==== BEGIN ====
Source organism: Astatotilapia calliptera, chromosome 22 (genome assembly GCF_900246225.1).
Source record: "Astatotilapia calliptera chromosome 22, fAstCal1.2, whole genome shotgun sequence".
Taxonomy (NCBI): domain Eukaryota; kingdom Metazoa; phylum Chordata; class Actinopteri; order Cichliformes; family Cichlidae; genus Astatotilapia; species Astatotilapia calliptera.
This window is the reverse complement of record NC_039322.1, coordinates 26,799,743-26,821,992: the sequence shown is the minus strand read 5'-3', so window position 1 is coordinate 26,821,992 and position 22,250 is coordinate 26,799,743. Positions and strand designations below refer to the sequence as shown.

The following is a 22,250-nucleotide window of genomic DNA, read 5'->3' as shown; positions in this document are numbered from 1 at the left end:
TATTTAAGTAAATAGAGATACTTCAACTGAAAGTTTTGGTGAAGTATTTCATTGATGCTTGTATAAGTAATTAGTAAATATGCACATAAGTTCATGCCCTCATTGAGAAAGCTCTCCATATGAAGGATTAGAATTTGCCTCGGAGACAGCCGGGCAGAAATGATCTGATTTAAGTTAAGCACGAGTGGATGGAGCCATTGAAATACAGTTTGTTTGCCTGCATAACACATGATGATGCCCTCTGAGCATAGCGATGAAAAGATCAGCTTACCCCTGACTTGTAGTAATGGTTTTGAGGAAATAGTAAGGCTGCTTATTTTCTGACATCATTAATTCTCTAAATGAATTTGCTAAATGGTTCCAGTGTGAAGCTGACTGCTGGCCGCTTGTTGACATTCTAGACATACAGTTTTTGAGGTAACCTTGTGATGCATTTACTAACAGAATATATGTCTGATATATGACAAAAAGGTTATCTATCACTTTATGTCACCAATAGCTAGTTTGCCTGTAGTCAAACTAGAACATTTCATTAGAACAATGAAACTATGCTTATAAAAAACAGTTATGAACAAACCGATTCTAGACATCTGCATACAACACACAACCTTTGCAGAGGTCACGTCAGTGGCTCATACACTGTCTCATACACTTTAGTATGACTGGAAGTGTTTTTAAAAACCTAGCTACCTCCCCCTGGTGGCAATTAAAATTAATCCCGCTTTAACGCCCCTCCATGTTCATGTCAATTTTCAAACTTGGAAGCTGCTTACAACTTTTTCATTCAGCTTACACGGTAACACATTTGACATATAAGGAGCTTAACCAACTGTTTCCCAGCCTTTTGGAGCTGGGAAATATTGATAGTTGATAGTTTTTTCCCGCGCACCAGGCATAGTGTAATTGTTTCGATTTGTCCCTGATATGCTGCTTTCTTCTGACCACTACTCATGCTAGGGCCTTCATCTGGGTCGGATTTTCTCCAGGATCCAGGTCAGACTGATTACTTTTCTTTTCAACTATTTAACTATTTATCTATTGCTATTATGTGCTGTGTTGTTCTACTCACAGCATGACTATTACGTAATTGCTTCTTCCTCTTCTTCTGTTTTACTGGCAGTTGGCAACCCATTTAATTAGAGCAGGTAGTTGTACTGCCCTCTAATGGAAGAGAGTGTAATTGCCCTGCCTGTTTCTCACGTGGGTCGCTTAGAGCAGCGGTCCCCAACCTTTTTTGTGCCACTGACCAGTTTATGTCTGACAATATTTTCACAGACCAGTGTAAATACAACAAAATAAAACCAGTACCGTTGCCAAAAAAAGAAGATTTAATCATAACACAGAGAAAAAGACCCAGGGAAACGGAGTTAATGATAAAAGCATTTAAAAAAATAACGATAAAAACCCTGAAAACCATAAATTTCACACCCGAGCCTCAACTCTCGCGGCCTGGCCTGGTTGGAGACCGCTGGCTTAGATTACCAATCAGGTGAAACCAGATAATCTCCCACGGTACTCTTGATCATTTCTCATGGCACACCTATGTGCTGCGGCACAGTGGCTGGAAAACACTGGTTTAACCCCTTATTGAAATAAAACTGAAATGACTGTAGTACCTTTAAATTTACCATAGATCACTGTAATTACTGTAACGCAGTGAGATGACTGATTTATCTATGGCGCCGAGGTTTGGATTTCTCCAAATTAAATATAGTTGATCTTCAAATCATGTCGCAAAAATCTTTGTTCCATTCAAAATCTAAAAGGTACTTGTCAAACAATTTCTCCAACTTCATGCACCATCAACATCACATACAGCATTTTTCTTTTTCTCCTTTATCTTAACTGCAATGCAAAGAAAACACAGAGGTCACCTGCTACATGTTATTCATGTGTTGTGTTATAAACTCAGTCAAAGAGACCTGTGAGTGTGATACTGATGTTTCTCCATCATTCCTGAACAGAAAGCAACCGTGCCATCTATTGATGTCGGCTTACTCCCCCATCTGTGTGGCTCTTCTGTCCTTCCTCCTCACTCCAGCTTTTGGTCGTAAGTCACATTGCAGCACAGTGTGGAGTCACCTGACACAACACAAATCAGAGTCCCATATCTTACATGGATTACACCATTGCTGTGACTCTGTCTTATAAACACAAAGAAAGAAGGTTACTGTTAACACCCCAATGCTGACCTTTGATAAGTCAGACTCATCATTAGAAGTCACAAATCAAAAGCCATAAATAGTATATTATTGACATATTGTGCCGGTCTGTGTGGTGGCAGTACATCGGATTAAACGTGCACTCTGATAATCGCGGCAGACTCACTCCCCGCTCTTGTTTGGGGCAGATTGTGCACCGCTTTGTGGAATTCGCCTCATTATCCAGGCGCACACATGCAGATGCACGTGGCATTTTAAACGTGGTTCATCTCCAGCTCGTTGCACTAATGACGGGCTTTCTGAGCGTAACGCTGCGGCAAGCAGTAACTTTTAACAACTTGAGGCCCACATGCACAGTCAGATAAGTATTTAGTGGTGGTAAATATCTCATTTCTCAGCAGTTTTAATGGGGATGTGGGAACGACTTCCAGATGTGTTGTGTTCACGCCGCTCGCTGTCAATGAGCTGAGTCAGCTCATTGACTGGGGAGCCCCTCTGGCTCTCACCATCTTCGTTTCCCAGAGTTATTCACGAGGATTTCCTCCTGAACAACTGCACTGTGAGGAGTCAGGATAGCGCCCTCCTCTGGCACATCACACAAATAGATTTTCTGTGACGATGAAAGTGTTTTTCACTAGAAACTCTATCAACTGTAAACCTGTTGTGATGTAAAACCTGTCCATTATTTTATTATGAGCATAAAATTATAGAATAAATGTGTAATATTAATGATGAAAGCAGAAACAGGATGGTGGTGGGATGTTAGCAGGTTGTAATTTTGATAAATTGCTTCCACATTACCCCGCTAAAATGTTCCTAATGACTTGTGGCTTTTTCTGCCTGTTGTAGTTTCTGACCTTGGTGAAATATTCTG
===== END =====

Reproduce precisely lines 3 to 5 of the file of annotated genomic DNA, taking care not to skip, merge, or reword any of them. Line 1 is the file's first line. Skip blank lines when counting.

Taxonomy (NCBI): domain Eukaryota; kingdom Metazoa; phylum Chordata; class Actinopteri; order Cichliformes; family Cichlidae; genus Astatotilapia; species Astatotilapia calliptera.
This window is the reverse complement of record NC_039322.1, coordinates 26,799,743-26,821,992: the sequence shown is the minus strand read 5'-3', so window position 1 is coordinate 26,821,992 and position 22,250 is coordinate 26,799,743. Positions and strand designations below refer to the sequence as shown.

The following is a 22,250-nucleotide window of genomic DNA, read 5'->3' as shown; positions in this document are numbered from 1 at the left end: